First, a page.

The solar industry is blaming tariffs for delays and cancellations of major solar energy projects.
An estimated $8 billion worth of utility-scale projects were canceled or put on hold for the five-year period that ends in 2022, according to a new report from the Solar Energy Industry Association and Wood Mackenzie Power & Renewables. The report says 9,000 jobs — mainly in construction and engineering — were either lost or not added because of the tariffs.
In January, President Donald Trump imposed tariffs of up to 30 percent on most imported solar cells used in solar panels, aiming to boost domestic manufacturing. The tariff rate will decline before phasing out after four years.
Projects were canceled during the lead-up to the announcement, when installers, banks and power purchasers did not know how high the tariff would be, according to Dan Whitten, spokesman for the Solar Energy Industry Association, the solar industry's main trade group.
"People kind of deferred planning," Whitten said. "They decided not to go forward with projects, because of that uncertainty."
But analysts at Wood Mackenzie are expecting many of the delayed projects to come online by the end of the year.
About 10 percent of solar panels installed in the U.S. are made domestically, Whitten said.
Tariffs also were imposed on materials such as steel, aluminum and electrical components, adding to the cost of building a solar farm.
"The only way that we are able to deliver projects is if we are the lowest cost alternative to what a utility is proposing to build themselves," said Bret Sowers, vice president of development and strategy at Southern Current, which builds solar farms mainly in the Southeast. "When you add up all of the tariffs, in addition to the tariffs on solar panels, the solar industry got hit really hard based on the components we use to build our projects."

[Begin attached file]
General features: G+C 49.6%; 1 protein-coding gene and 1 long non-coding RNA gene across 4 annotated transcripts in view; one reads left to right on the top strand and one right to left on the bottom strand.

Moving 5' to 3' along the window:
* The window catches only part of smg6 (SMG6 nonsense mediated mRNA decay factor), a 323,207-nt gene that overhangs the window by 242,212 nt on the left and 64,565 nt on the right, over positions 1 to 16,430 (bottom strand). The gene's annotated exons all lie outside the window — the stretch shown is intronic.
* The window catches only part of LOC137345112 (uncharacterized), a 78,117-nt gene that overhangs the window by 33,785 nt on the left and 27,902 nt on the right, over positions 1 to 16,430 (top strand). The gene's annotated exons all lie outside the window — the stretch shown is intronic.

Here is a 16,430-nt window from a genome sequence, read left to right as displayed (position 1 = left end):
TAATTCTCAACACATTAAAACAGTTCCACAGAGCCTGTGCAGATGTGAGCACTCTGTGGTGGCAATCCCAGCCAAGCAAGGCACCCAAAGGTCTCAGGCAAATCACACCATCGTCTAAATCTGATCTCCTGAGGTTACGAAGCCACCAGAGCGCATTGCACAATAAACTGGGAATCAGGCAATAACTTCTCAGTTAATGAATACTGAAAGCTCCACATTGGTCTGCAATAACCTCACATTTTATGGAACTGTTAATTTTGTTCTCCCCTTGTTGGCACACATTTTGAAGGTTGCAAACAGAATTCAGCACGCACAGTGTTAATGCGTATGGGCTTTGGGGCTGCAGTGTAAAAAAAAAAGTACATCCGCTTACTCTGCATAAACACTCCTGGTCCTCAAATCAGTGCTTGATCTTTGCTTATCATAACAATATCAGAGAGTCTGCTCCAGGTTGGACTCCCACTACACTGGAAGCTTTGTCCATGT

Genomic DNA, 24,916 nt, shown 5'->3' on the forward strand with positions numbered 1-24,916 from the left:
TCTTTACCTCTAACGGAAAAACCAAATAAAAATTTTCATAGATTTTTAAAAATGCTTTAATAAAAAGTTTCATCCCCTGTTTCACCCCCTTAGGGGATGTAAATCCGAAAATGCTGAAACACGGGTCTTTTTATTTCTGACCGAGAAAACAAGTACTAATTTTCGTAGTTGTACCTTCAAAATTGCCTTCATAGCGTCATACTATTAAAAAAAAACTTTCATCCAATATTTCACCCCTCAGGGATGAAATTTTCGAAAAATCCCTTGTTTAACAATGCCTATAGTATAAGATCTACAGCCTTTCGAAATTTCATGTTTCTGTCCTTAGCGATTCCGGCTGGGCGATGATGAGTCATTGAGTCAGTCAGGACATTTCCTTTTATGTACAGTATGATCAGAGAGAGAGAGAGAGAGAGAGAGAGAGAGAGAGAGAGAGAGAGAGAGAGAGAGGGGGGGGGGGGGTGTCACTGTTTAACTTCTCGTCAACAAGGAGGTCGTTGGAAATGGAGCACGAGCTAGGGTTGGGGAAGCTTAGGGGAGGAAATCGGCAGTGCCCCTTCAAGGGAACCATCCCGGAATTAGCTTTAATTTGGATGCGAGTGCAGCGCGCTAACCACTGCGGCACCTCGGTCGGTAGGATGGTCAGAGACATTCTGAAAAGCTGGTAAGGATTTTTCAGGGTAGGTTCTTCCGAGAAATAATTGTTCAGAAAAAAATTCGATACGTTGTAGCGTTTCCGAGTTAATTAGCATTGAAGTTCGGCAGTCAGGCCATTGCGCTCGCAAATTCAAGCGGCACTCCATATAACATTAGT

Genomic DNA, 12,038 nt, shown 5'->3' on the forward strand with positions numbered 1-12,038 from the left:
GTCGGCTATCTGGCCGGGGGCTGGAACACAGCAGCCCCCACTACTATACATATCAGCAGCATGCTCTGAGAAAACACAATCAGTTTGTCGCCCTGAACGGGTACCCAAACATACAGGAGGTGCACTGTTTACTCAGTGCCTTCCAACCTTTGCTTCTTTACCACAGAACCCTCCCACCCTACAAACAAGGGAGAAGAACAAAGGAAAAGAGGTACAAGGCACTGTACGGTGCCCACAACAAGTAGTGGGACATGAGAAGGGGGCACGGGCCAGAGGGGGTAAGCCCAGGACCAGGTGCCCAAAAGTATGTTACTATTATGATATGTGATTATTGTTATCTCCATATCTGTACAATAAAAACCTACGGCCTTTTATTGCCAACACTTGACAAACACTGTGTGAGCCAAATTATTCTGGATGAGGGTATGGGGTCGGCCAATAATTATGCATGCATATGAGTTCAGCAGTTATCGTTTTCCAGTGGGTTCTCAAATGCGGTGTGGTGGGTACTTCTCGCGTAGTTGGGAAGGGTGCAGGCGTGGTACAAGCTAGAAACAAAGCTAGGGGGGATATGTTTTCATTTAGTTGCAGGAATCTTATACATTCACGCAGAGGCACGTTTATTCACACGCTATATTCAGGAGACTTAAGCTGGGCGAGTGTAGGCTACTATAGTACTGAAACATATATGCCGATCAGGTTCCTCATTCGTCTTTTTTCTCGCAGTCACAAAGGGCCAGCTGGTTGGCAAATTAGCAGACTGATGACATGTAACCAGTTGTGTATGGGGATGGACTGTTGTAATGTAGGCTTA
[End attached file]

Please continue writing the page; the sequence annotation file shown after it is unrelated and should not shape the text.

Southern Current canceled or delayed about $130 million worth of projects that were planned for 2018 and a similar amount in 2019, Sowers said. The type of panels Southern Current uses are not currently made in the U.S., he said.
Cypress Creek Renewables cancelled or delayed $1.5 billion worth of solar projects that were planned for 2018 through 2020 because the higher cost of solar panels made it difficult to compete with other electricity sources, the company said.
Despite the tariffs, solar installations held up reasonably well, said Jeff Berman, a director at S&P Global Platts Analytics, in an email. Berman expects the impact to diminish as the tariffs weaken over the next few years. He said a bigger driver of installations will be the federal solar investment tax credit. That tax credit of 30 percent of the cost of residential or commercial solar systems will drop to 10 percent for utility and commercial installations and zero out for residential installations after 2021.
Representatives from the White House and the U.S. Trade Representative's office did not immediately respond to requests for comment.
Whitten notes that even if the tariffs jumpstart manufacturing in the U.S. as the Trump administration intends them to, solar manufacturing is highly automated, so "not many jobs would be created."